Future Fellows - December 2008
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Reading Syllabus Material—in the Original

By Shira L. Jacobson, FCAS, Candidate Liaison Committee

With any piece of literature, reading in translation presents the risk of missing overall themes and key details. While you might take issue with the characterization of the CAS exam syllabus as literature, the same principle holds true for exam preparation.

Exam graders and the CAS members who review exam surveys are concerned that candidates are relying too heavily on third-party study guides. On some topics, they note common blind spots among candidates. In addition, some candidates submit exam survey comments that erroneously list study guides in response to the question, “What (syllabus) readings were of questionable value?”   

Many candidates find study guides to be a valuable addition to their arsenals as they prepare for exams. The guides, however, are a complement to, rather than a substitute for, reading the syllabus material itself. Study guides, by necessity, highlight certain topics and paraphrase others, according to the authors’ understanding and interpretation of the syllabus material. Many offer sample questions only if the question has appeared on a prior exam, which can artificially narrow a candidate’s idea of what is “testable.” As a result, relying solely on study guides could leave you at a disadvantage when sitting for the exam.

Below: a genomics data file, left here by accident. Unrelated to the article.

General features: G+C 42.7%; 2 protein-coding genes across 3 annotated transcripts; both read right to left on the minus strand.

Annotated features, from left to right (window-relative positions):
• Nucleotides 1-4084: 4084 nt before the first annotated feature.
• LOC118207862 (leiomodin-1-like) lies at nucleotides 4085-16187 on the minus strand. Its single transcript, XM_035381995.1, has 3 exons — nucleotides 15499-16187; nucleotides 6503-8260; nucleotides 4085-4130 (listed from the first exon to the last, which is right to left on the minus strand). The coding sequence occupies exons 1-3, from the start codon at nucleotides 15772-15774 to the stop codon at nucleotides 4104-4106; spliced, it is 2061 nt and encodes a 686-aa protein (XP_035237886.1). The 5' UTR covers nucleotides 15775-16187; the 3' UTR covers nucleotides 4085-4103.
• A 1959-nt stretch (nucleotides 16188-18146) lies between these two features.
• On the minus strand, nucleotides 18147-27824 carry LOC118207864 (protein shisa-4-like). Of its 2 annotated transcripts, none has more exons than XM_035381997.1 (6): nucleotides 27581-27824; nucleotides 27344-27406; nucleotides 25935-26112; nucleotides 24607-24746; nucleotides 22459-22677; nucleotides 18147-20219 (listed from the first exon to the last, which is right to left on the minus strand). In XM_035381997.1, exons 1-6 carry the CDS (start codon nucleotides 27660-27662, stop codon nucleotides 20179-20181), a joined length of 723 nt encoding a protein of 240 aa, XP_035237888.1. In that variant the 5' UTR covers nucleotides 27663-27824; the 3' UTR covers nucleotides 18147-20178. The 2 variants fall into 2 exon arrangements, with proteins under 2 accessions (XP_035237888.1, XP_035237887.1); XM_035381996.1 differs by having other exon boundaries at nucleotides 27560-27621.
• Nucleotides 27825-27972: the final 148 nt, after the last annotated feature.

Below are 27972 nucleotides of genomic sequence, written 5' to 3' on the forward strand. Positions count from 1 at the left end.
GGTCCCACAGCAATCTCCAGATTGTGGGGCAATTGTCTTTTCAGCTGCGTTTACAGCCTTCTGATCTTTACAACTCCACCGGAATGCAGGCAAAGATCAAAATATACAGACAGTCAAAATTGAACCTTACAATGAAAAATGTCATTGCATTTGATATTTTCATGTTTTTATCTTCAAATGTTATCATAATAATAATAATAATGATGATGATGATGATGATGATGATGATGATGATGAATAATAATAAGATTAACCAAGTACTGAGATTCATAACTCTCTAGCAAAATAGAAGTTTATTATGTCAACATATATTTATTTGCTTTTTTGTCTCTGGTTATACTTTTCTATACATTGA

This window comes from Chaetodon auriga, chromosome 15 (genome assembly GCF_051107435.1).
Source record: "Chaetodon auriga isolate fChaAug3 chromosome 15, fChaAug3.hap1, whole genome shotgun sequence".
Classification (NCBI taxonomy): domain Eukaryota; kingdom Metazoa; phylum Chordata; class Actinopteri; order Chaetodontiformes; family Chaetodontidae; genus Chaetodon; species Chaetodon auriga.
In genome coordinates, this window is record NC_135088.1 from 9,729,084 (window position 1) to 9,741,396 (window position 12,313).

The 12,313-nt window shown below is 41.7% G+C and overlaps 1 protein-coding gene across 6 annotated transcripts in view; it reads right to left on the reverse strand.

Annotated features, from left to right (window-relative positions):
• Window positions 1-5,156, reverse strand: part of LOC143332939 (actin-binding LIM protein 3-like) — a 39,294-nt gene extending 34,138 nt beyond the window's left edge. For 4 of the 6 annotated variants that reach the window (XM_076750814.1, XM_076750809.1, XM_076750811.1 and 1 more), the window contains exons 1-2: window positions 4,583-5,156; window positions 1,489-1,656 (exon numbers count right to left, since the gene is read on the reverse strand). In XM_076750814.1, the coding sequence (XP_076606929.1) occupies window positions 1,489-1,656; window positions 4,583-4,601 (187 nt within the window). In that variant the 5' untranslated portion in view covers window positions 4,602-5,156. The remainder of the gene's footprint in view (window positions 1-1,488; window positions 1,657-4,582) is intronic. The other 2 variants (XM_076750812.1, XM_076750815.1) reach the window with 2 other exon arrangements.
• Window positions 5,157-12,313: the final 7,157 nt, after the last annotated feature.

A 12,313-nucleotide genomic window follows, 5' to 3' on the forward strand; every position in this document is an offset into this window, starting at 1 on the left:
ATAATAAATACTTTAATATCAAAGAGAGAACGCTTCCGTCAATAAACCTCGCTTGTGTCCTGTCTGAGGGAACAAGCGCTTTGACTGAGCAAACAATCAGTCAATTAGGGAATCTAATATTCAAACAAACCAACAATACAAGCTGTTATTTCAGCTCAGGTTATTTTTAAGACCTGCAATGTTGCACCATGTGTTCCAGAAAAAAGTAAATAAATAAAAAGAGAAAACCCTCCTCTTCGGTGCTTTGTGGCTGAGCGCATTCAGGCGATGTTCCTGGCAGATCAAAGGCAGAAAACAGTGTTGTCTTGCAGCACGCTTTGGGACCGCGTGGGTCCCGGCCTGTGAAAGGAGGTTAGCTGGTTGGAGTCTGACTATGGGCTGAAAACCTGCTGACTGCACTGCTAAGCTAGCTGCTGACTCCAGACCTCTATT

While the syllabus readings may not be scintillating page-turners, taking the time to read them means that you’ll have a basic understanding of the range and scope of the subject matter. Specific terminology, examples, and figures in the readings can be important in successful exam preparation. Particularly when new material is introduced on the syllabus, developing your own independent understanding can help you be ready for the exam. Reading the source material will also enable you to make educated choices about what additional materials you need for adequate preparation.

Please take the time to read the syllabus material in the original. Compared to the total time you dedicate to exam preparation, it’s a small investment in your success. And while you may not see syllabus papers in your favorite anthology of non-fiction for 2008, there’s always hope for the future.   

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